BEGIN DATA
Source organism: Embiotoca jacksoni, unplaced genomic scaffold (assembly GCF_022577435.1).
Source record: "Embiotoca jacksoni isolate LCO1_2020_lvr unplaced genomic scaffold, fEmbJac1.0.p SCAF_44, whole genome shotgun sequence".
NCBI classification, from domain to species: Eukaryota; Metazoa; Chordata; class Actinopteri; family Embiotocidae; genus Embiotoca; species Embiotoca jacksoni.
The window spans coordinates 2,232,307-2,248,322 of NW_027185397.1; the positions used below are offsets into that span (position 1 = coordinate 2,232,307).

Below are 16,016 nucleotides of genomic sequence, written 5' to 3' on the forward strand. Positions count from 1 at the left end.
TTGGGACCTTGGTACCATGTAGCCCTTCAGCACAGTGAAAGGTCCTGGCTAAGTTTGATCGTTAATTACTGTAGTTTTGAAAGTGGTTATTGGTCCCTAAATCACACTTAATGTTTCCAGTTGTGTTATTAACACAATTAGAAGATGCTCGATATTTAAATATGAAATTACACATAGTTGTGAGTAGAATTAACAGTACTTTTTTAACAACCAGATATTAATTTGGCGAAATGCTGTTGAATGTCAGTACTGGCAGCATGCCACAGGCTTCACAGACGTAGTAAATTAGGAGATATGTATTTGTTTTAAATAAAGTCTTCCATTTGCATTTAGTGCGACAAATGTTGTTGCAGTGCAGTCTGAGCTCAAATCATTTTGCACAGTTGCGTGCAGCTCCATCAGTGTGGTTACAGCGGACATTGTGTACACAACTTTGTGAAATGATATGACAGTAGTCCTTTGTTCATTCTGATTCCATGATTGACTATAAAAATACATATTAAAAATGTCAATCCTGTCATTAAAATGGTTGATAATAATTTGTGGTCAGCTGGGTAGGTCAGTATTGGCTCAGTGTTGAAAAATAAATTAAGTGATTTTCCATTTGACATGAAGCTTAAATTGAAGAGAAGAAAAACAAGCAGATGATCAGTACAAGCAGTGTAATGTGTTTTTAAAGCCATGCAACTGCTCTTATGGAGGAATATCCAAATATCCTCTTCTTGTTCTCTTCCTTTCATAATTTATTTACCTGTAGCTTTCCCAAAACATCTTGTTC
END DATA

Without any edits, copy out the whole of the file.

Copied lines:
Source organism: Embiotoca jacksoni, unplaced genomic scaffold (assembly GCF_022577435.1).
Source record: "Embiotoca jacksoni isolate LCO1_2020_lvr unplaced genomic scaffold, fEmbJac1.0.p SCAF_44, whole genome shotgun sequence".
NCBI classification, from domain to species: Eukaryota; Metazoa; Chordata; class Actinopteri; family Embiotocidae; genus Embiotoca; species Embiotoca jacksoni.
The window spans coordinates 2,232,307-2,248,322 of NW_027185397.1; the positions used below are offsets into that span (position 1 = coordinate 2,232,307).

Below are 16,016 nucleotides of genomic sequence, written 5' to 3' on the forward strand. Positions count from 1 at the left end.
TTGGGACCTTGGTACCATGTAGCCCTTCAGCACAGTGAAAGGTCCTGGCTAAGTTTGATCGTTAATTACTGTAGTTTTGAAAGTGGTTATTGGTCCCTAAATCACACTTAATGTTTCCAGTTGTGTTATTAACACAATTAGAAGATGCTCGATATTTAAATATGAAATTACACATAGTTGTGAGTAGAATTAACAGTACTTTTTTAACAACCAGATATTAATTTGGCGAAATGCTGTTGAATGTCAGTACTGGCAGCATGCCACAGGCTTCACAGACGTAGTAAATTAGGAGATATGTATTTGTTTTAAATAAAGTCTTCCATTTGCATTTAGTGCGACAAATGTTGTTGCAGTGCAGTCTGAGCTCAAATCATTTTGCACAGTTGCGTGCAGCTCCATCAGTGTGGTTACAGCGGACATTGTGTACACAACTTTGTGAAATGATATGACAGTAGTCCTTTGTTCATTCTGATTCCATGATTGACTATAAAAATACATATTAAAAATGTCAATCCTGTCATTAAAATGGTTGATAATAATTTGTGGTCAGCTGGGTAGGTCAGTATTGGCTCAGTGTTGAAAAATAAATTAAGTGATTTTCCATTTGACATGAAGCTTAAATTGAAGAGAAGAAAAACAAGCAGATGATCAGTACAAGCAGTGTAATGTGTTTTTAAAGCCATGCAACTGCTCTTATGGAGGAATATCCAAATATCCTCTTCTTGTTCTCTTCCTTTCATAATTTATTTACCTGTAGCTTTCCCAAAACATCTTGTTC